Co-founder and Managing Director Phillip Britt says Aussie Broadband has strict measures in place to ensure staff members know how to interact with disadvantaged customers.
“We refer to the ACCC Compliance Guide “Don’t take advantage of disadvantage”. This guide provides useful information for any businesses dealing with disadvantaged or vulnerable consumers,” Britt told Channel News.
“At Aussie Broadband, one of our strongly-held values is “be good to people”. We understand that there are times when people may have trouble paying their bills. So, we are committed to helping any customer facing financial hardship to retain their internet/phone access and working with them to find a sustainable solution.
We don’t offer lock-in contracts, so our customers can leave at any time. We have a range of measures for customers who are doing it tough, including payment plans via the MyAussie app.”
Aussie Broadband doesn’t have in-store staffers – but invests heavily into training employees on financial and social ethics.
“We’re developing an ethics/social citizenship training module for all staff, in addition to the specific training we do for financial hardship,” Britt added.
Many telco staffers face pressures themselves from their employers to oversell and ‘add on’ products to customers, regardless of their financial position.
But Aussie Broadband combats this by not basing renumeration on upselling.
“In line with our “Be Good to People” value, our sales staff remuneration is not dependent upon overselling to customers,” Britt said.
Vodafone, which is part of the TPG Telecom group in Australia, responded briefly to Channel News questions regarding ethical sales and financially vulnerable customers.
Vodafone says it takes responsible selling very seriously and ensures staff members are trained to conduct credit checks on new and upgrading post-paid customers.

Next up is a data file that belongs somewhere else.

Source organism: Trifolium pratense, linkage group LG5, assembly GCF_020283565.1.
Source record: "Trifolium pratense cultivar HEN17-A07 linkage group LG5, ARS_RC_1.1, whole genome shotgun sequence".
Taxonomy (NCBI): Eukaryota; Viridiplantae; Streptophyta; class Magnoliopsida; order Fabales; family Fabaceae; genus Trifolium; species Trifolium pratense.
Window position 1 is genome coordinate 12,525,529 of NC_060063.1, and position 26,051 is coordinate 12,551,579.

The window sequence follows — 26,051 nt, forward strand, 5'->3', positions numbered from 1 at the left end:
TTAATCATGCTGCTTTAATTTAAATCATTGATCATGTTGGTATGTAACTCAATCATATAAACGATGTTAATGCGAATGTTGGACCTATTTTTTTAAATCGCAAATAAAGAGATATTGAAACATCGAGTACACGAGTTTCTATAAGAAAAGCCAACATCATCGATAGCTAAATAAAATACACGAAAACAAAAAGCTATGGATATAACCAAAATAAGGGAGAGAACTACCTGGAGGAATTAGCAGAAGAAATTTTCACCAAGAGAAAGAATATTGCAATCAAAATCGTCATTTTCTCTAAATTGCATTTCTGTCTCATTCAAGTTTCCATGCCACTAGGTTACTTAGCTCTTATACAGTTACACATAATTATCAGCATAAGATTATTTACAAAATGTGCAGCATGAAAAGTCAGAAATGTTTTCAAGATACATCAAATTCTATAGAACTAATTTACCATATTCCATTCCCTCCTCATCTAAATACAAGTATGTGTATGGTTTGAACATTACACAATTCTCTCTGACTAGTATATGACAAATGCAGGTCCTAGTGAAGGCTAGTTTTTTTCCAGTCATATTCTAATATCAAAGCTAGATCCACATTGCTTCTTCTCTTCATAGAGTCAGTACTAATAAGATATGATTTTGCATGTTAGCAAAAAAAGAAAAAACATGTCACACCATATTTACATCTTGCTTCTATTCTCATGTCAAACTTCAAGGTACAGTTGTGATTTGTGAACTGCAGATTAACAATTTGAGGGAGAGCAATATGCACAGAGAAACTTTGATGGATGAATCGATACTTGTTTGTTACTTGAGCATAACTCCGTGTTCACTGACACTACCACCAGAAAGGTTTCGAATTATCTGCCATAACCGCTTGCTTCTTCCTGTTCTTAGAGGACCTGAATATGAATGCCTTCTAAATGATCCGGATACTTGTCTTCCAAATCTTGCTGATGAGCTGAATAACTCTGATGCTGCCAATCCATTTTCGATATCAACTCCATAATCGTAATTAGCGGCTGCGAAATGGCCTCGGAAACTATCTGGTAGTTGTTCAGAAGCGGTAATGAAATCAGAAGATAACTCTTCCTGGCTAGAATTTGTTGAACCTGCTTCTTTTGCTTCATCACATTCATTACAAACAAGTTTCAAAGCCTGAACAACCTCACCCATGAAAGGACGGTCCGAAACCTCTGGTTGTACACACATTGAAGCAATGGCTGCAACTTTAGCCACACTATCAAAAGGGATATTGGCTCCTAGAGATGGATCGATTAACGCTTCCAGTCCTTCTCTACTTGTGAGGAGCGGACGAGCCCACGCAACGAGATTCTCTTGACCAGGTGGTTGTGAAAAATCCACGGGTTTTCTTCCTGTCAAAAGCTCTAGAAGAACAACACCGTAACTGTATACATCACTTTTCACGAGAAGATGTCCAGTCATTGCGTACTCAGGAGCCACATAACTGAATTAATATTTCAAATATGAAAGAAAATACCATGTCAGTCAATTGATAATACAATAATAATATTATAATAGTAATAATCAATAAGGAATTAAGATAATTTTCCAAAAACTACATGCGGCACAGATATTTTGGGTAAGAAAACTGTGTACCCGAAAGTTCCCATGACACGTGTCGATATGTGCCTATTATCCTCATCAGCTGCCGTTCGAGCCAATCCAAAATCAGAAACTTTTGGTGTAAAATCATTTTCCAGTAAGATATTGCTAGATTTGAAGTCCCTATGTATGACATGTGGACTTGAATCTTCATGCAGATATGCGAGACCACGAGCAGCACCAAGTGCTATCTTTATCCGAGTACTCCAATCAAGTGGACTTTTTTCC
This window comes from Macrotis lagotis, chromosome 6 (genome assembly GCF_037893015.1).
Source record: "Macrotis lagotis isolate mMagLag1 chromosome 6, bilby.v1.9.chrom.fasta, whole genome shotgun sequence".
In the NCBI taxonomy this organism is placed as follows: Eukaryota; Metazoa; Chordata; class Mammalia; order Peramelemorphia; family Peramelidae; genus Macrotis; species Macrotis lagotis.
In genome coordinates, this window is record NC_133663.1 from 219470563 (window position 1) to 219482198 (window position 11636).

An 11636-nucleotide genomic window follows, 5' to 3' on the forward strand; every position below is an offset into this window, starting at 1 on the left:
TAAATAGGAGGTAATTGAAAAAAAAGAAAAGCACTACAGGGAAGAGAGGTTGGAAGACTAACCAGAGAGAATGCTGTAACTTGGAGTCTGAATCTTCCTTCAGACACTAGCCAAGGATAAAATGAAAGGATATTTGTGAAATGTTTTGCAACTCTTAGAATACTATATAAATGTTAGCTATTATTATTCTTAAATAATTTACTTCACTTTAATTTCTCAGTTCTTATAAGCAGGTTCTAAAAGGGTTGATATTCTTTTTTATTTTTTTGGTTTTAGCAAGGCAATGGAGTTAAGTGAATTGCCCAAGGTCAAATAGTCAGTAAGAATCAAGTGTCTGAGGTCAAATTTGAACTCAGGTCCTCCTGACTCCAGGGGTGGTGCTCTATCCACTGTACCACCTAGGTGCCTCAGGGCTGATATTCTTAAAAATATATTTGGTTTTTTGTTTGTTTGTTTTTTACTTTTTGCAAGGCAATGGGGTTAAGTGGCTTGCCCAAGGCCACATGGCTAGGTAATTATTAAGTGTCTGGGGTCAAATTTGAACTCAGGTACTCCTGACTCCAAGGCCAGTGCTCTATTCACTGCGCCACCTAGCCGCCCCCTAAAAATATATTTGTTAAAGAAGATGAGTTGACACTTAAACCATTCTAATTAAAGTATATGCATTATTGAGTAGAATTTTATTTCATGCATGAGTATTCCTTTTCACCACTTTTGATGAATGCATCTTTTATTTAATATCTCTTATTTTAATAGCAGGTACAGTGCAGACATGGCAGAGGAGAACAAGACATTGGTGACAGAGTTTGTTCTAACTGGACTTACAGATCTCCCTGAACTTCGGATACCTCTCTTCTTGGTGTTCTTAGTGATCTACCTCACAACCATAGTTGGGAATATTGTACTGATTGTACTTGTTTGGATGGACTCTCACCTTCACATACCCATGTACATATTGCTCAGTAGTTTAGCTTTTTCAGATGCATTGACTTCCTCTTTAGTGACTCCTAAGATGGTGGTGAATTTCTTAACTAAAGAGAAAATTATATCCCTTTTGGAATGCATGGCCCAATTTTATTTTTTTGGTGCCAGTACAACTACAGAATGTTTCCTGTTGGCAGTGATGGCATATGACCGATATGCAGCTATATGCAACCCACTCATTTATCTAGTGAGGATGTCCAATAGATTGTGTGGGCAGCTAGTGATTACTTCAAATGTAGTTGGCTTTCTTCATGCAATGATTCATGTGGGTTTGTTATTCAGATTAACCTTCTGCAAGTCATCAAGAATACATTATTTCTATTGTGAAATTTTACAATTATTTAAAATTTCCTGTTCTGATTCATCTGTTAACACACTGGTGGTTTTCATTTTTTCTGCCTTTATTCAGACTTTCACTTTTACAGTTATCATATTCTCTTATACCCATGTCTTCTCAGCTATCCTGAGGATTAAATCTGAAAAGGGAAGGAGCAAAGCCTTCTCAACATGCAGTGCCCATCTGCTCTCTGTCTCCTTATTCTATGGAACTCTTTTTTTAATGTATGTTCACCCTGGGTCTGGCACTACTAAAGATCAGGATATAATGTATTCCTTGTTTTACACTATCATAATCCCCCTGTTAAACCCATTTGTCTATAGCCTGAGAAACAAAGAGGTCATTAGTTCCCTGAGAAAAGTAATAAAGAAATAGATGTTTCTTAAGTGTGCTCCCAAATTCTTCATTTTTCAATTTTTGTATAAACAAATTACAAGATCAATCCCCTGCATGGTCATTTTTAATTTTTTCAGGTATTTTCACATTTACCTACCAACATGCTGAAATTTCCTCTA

“Our frontline staff undergo regular training to ensure they understand their responsibilities when selling products, especially to vulnerable or disadvantaged customers,” a spokesperson told Channel News.
“Our products are also designed to ensure customers are in control. Our no lock-in contracts mean customers can change their plan at any time, and their plan isn’t tied to a device contract.”
Channel News also reached out to Dodo for comment but has not received a response.
Telstra admitted it has breached consumer law faces a $50 million fine after the ACCC vowed to take the telco to court.
In response to the breach, Telstra CEO Andy Penn apologised for the company’s failings.
“I have spoken often about doing business responsibly, including about these failings, since earlier this year. I am determined we have a leadership position and hold ourselves accountable in this regard,” he said.
“While it was a small number of licensee stores that did not do the right thing, the impact on these vulnerable customers has been significant and this is not OK.”
“We have taken steps to provide full refunds with interest, waived debts and allowed most customers to keep their devices to help make things right.”